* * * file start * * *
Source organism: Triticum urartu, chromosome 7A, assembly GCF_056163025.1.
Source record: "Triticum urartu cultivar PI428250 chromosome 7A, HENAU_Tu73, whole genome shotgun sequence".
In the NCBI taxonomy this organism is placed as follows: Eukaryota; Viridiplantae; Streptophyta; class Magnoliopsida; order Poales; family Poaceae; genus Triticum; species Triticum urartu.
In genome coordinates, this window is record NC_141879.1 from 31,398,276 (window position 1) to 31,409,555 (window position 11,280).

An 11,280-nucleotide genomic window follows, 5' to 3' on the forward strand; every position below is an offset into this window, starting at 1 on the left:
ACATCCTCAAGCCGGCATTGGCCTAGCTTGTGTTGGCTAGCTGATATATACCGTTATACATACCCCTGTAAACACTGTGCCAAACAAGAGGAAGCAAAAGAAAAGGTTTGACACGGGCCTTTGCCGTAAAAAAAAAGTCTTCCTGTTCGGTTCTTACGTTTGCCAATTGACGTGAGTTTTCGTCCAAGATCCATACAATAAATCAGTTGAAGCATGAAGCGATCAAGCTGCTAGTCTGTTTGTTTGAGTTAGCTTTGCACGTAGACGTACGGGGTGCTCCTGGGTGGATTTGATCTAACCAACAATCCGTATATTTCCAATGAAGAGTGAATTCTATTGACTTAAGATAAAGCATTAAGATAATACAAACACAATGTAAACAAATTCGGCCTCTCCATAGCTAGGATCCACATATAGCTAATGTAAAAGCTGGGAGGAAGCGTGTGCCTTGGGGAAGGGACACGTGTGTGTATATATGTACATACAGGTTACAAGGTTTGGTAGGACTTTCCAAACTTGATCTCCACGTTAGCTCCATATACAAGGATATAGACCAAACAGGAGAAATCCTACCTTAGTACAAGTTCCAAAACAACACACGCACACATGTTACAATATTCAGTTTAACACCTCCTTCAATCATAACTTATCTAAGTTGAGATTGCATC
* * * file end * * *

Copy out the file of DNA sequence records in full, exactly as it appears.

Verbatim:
Source organism: Triticum urartu, chromosome 7A, assembly GCF_056163025.1.
Source record: "Triticum urartu cultivar PI428250 chromosome 7A, HENAU_Tu73, whole genome shotgun sequence".
In the NCBI taxonomy this organism is placed as follows: Eukaryota; Viridiplantae; Streptophyta; class Magnoliopsida; order Poales; family Poaceae; genus Triticum; species Triticum urartu.
In genome coordinates, this window is record NC_141879.1 from 31,398,276 (window position 1) to 31,409,555 (window position 11,280).

An 11,280-nucleotide genomic window follows, 5' to 3' on the forward strand; every position below is an offset into this window, starting at 1 on the left:
ACATCCTCAAGCCGGCATTGGCCTAGCTTGTGTTGGCTAGCTGATATATACCGTTATACATACCCCTGTAAACACTGTGCCAAACAAGAGGAAGCAAAAGAAAAGGTTTGACACGGGCCTTTGCCGTAAAAAAAAAGTCTTCCTGTTCGGTTCTTACGTTTGCCAATTGACGTGAGTTTTCGTCCAAGATCCATACAATAAATCAGTTGAAGCATGAAGCGATCAAGCTGCTAGTCTGTTTGTTTGAGTTAGCTTTGCACGTAGACGTACGGGGTGCTCCTGGGTGGATTTGATCTAACCAACAATCCGTATATTTCCAATGAAGAGTGAATTCTATTGACTTAAGATAAAGCATTAAGATAATACAAACACAATGTAAACAAATTCGGCCTCTCCATAGCTAGGATCCACATATAGCTAATGTAAAAGCTGGGAGGAAGCGTGTGCCTTGGGGAAGGGACACGTGTGTGTATATATGTACATACAGGTTACAAGGTTTGGTAGGACTTTCCAAACTTGATCTCCACGTTAGCTCCATATACAAGGATATAGACCAAACAGGAGAAATCCTACCTTAGTACAAGTTCCAAAACAACACACGCACACATGTTACAATATTCAGTTTAACACCTCCTTCAATCATAACTTATCTAAGTTGAGATTGCATC